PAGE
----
[This article is a part of our First Person series, where entrepreneurs write about their lives, jobs and careers.]
I was studying at USC’s Marshall School of Business when I began to research about the Indian market. Despite being one of the fastest growing economies in the world, the market in India was largely unexplored barring a few sectors. While I was enjoying a fairly successful career as a Wall Street investment banker, I decided to take a leave of absence from my job with an intention to get a first-hand experience of India.
Even though it’s been almost a decade, I remember the first time I came to India like it was yesterday. The country, which would later become my second home, took me by surprise. Despite doing tons of research prior to my arrival, India was different than any other places I had visited earlier. I was fascinated and overwhelmed at the same time. Initially, I wanted to start a business in the renewable energy space but got done with the idea as soon as the factors like cost and time came into play.
One thing that caught my attention was how densely populated Indian cities were. The infrastructure didn’t allow for large scale ownership of vehicles. In 2011, the country was at a very low car ownership base with 8-10% ownership levels across large metropolitans. Since it was nearly impossible to scale car ownership in India, I had to think of a less costly business model with minimal government dependency. I soon realized that India has a huge potential for car rental business and the idea of starting Zoomcar came to my mind. During my stay, I met some renowned players in the car manufacturing industry to understand the sustainability of a smart shared mobility player in India.
While on paper things seemed to be in our favour, I knew reality was going to be very different. And, I was not wrong. In fact, the launch itself didn’t go according to our plans. We failed to get a license under Zoomcar’s name as per Contract Carriage Permit. The major concern for me was that we had already received a seed funding and tied up with a few car makers in India. Hence, backing out was not an option for us. It took us six long months before we could find an operating partner who would give us his self-drive license. Just when I was about to lose hope, we managed to partner with a local operator in early 2013, thereby marking the beginning of Zoomcar’s journey.
Soon after we launched our operations, we came across several challenges that we hadn’t anticipated earlier. With not enough funding to support a full-fledged tech team, Zoomcar’s platform was run manually until 2015. A major turning point for our business came when Zoomcar secured a funding of $11M from Sequoia Capital, Empire Angels and NGP. We invested a major chunk of the capital towards technological development. We were also able to expand our footprint into more cities. Later that year, we also got Ford on board as one of our investors.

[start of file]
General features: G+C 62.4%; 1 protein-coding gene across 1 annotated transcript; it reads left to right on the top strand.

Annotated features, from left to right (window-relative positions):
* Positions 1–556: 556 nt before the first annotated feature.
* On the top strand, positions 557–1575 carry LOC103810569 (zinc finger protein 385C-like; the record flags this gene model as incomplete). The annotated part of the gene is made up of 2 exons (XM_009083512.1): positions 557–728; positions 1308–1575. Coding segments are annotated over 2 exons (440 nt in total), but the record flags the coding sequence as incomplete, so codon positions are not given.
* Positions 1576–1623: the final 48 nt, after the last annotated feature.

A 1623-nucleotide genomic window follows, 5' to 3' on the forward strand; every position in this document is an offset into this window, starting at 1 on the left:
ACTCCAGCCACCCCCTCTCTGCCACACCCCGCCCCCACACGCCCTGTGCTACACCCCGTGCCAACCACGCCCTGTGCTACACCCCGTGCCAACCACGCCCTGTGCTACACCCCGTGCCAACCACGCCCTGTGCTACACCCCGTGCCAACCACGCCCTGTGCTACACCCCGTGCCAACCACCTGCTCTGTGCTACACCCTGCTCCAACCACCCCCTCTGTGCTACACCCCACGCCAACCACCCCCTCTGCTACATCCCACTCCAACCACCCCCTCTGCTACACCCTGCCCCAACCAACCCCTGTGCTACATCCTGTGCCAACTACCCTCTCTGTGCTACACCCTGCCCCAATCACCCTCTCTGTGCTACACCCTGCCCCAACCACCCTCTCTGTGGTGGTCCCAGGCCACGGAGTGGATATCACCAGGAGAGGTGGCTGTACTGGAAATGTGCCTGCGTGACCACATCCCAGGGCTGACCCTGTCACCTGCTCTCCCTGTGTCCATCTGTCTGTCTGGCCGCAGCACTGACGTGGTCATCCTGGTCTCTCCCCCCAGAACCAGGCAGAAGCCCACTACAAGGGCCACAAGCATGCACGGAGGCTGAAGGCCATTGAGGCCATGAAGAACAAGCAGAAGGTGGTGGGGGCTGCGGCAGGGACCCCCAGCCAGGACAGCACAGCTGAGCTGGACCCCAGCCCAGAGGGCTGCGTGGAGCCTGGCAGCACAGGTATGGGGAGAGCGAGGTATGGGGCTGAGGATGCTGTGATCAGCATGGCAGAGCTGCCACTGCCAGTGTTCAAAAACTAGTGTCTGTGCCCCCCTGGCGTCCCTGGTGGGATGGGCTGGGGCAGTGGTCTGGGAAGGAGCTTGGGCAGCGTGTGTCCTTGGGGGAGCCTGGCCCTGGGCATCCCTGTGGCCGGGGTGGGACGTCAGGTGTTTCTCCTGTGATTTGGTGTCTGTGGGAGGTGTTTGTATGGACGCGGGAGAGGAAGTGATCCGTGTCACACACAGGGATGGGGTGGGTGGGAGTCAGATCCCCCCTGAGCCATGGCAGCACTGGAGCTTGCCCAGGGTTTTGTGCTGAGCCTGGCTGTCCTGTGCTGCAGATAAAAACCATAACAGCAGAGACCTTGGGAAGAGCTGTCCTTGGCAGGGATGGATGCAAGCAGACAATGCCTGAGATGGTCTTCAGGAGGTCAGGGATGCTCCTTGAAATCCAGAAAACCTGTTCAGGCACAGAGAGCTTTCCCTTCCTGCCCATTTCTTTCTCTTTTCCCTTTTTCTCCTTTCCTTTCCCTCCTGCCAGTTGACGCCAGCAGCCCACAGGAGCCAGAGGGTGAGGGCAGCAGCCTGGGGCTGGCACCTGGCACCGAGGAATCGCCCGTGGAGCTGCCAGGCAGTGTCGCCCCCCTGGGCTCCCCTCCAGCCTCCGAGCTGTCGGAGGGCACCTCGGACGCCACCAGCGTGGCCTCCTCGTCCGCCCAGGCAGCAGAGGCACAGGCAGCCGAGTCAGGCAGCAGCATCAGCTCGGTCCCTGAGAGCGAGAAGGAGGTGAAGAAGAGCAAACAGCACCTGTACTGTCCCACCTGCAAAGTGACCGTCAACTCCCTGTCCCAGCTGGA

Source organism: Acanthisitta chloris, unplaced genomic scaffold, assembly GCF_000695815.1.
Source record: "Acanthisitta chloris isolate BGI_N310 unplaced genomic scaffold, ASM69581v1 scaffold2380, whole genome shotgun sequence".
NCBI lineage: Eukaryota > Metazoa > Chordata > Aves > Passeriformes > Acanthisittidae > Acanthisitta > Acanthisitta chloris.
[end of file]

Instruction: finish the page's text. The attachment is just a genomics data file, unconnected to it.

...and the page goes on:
People often ask me if being a foreigner made any difference to my journey. I believe that it worked both to my advantage and disadvantage. Starting up a business is quite a daunting task, let alone in another country. I could feel there was a lack of trust as many failed to understand my intentions. That said, there was another side to that coin; a handful of investors were clearly impressed with my risk-taking ability. Over time, things got better as they always do. There were times, of course, when I felt like packing my bag and leaving everything behind. But, I am so glad that I stood my ground and continued to pursue my dream.
Zoomcar has witnessed an exponential growth in recent years, with a fleet of 9000 vehicles and counting and operations across 42 cities across India at present. Given the customer-centric nature of our business, we have made many changes to our platform to better cater to them. We currently have a customer base of more than 40 Million, which seems like a dream considering the sluggish start to our journey. We currently have set a pathbreaking milestone by selling 3200 car subscriptions through the ZAP Subscribe offering in March 2019. This makes Zoomcar 100% bigger than India’s largest car dealership when it comes to monthly car sales by volume.
It’s been 6 years since the launch of Zoomcar, and I’m still trying to wrap my head around this whole experience. While it has been a roller coaster ride, we always managed to overcome the challenges. Being an entrepreneur is not easy; the road to success is often full of unexpected bumps. You will face a lot of hiccups along the way but the key is to have a positive outlook. Once you have started the journey, be ready to always be on your toes because there is no looking back.
[Greg Moran is the co-founder and CEO of Zoomcar.]